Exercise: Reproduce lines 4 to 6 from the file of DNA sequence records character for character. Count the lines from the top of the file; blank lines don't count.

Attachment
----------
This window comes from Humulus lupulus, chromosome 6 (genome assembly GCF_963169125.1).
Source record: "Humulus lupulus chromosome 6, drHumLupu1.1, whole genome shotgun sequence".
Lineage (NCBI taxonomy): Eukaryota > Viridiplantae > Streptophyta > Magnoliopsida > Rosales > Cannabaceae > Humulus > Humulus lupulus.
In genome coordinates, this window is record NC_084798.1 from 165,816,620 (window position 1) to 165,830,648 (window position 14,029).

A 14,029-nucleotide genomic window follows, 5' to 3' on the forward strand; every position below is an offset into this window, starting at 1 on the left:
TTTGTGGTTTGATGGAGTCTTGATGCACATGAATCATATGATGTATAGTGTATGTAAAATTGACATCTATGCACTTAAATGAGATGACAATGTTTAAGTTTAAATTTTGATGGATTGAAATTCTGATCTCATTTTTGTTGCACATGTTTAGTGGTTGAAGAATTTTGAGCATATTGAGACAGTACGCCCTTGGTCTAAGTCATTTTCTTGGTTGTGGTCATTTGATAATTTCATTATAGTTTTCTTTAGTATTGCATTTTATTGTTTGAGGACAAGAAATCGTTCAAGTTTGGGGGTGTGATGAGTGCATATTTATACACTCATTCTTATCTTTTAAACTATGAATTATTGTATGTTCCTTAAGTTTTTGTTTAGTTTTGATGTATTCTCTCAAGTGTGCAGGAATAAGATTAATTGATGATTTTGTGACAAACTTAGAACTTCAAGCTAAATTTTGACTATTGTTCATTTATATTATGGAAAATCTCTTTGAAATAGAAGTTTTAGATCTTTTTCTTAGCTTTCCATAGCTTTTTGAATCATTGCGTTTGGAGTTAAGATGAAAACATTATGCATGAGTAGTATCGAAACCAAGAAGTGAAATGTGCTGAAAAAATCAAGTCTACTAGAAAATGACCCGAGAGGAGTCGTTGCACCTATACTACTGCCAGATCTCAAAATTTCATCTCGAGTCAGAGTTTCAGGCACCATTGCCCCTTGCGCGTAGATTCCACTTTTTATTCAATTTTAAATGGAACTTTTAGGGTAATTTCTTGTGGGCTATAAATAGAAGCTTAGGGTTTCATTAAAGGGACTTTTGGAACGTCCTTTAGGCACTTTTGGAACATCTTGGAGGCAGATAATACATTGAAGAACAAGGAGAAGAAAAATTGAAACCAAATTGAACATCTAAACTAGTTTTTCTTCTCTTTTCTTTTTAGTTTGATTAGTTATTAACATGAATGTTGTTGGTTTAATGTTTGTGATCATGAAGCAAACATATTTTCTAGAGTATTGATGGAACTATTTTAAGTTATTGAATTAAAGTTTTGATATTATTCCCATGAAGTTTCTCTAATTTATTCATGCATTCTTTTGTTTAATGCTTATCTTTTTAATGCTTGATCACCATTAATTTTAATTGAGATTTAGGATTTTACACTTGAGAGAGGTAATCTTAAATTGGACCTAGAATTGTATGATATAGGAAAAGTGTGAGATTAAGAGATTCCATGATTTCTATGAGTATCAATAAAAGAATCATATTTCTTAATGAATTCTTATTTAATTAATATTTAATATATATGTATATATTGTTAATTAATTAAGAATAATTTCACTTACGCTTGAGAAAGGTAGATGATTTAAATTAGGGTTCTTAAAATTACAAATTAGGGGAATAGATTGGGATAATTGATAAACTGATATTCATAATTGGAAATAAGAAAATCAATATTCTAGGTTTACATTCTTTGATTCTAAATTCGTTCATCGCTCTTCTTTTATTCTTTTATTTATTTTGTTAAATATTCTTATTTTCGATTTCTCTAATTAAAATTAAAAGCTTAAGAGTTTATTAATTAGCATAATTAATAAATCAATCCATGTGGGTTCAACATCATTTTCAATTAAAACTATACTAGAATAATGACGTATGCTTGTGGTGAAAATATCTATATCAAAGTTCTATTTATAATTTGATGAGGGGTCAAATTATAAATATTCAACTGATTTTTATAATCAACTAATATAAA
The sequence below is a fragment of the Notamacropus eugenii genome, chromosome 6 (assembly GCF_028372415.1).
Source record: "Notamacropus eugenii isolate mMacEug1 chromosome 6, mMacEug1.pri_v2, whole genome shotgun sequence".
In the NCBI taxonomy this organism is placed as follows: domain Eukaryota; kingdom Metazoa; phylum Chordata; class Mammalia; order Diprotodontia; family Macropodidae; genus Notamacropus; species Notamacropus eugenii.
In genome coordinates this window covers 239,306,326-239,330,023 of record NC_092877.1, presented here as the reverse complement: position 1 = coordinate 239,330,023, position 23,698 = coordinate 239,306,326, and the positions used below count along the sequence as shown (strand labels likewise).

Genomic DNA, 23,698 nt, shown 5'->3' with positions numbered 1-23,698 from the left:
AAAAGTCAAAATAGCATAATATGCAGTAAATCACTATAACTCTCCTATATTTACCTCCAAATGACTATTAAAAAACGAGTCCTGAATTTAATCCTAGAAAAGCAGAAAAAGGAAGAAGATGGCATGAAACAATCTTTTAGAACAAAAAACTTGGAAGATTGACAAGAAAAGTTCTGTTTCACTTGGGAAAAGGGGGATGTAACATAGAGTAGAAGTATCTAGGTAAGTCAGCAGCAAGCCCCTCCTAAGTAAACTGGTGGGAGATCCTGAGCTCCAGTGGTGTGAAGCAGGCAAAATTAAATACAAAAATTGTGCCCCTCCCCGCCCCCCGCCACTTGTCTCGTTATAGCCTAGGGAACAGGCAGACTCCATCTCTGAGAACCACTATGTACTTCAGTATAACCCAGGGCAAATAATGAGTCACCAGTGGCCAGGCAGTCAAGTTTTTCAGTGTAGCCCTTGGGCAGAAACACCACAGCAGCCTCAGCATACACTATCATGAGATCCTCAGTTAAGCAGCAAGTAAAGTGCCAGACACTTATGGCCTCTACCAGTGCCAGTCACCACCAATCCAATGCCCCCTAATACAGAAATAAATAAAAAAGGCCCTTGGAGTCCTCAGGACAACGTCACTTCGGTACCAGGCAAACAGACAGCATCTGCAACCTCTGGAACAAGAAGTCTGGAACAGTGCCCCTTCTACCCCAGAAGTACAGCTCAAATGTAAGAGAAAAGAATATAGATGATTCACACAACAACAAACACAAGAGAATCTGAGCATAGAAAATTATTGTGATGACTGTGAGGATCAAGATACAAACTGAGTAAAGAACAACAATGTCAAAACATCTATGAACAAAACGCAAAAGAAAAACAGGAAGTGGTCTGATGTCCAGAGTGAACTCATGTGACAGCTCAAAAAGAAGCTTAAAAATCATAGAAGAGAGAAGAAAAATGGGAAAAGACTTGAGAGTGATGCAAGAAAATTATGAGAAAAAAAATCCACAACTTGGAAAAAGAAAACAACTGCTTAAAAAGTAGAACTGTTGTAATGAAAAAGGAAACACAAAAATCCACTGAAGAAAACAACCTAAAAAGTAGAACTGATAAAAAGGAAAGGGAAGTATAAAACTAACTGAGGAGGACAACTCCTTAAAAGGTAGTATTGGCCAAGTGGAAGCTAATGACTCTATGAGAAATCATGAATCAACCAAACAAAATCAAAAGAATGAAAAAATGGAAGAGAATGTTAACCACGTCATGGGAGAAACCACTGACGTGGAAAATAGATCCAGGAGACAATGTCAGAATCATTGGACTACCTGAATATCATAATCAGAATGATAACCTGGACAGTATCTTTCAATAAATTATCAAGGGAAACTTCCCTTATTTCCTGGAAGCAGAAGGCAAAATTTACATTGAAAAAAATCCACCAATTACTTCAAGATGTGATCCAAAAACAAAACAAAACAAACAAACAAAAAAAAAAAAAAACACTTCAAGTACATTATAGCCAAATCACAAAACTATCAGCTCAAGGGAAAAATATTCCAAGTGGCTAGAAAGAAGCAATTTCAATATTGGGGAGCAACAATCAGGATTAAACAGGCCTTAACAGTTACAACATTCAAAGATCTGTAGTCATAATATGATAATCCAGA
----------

In genome coordinates, this window is record NC_084798.1 from 165,816,620 (window position 1) to 165,830,648 (window position 14,029).

A 14,029-nucleotide genomic window follows, 5' to 3' on the forward strand; every position below is an offset into this window, starting at 1 on the left:
TTTGTGGTTTGATGGAGTCTTGATGCACATGAATCATATGATGTATAGTGTATGTAAAATTGACATCTATGCACTTAAATGAGATGACAATGTTTAAGTTTAAATTTTGATGGATTGAAATTCTGATCTCATTTTTGTTGCACATGTTTAGTGGTTGAAGAATTTTGAGCATATTGAGACAGTACGCCCTTGGTCTAAGTCATTTTCTTGGTTGTGGTCATTTGATAATTTCATTATAGTTTTCTTTAGTATTGCATTTTATTGTTTGAGGACAAGAAATCGTTCAAGTTTGGGGGTGTGATGAGTGCATATTTATACACTCATTCTTATCTTTTAAACTATGAATTATTGTATGTTCCTTAAGTTTTTGTTTAGTTTTGATGTATTCTCTCAAGTGTGCAGGAATAAGATTAATTGATGATTTTGTGACAAACTTAGAACTTCAAGCTAAATTTTGACTATTGTTCATTTATATTATGGAAAATCTCTTTGAAATAGAAGTTTTAGATCTTTTTCTTAGCTTTCCATAGCTTTTTGAATCATTGCGTTTGGAGTTAAGATGAAAACATTATGCATGAGTAGTATCGAAACCAAGAAGTGAAATGTGCTGAAAAAATCAAGTCTACTAGAAAATGACCCGAGAGGAGTCGTTGCACCTATACTACTGCCAGATCTCAAAATTTCATCTCGAGTCAGAGTTTCAGGCACCATTGCCCCTTGCGCGTAGATTCCACTTTTTATTCAATTTTAAATGGAACTTTTAGGGTAATTTCTTGTGGGCTATAAATAGAAGCTTAGGGTTTCATTAAAGGGACTTTTGGAACGTCCTTTAGGCACTTTTGGAACATCTTGGAGGCAGATAATACATTGAAGAACAAGGAGAAGAAAAATTGAAACCAAATTGAACATCTAAACTAGTTTTTCTTCTCTTTTCTTTTTAGTTTGATTAGTTATTAACATGAATGTTGTTGGTTTAATGTTTGTGATCATGAAGCAAACATATTTTCTAGAGTATTGATGGAACTATTTTAAGTTATTGAATTAAAGTTTTGATATTATTCCCATGAAGTTTCTCTAATTTATTCATGCATTCTTTTGTTTAATGCTTATCTTTTTAATGCTTGATCACCATTAATTTTAATTGAGATTTAGGATTTTACACTTGAGAGAGGTAATCTTAAATTGGACCTAGAATTGTATGATATAGGAAAAGTGTGAGATTAAGAGATTCCATGATTTCTATGAGTATCAATAAAAGAATCATATTTCTTAATGAATTCTTATTTAATTAATATTTAATATATATGTATATATTGTTAATTAATTAAGAATAATTTCACTTACGCTTGAGAAAGGTAGATGATTTAAATTAGGGTTCTTAAAATTACAAATTAGGGGAATAGATTGGGATAATTGATAAACTGATATTCATAATTGGAAATAAGAAAATCAATATTCTAGGTTTACATTCTTTGATTCTAAATTCGTTCATCGCTCTTCTTTTATTCTTTTATTTATTTTGTTAAATATTCTTATTTTCGATTTCTCTAATTAAAATTAAAAGCTTAAGAGTTTATTAATTAGCATAATTAATAAATCAATCCATGTGGGTTCAACATCATTTTCAATTAAAACTATACTAGAATAATGACGTATGCTTGTGGTGAAAATATCTATATCAAAGTTCTATTTATAATTTGATGAGGGGTCAAATTATAAATATTCAACTGATTTTTATAATCAACTAATATAAA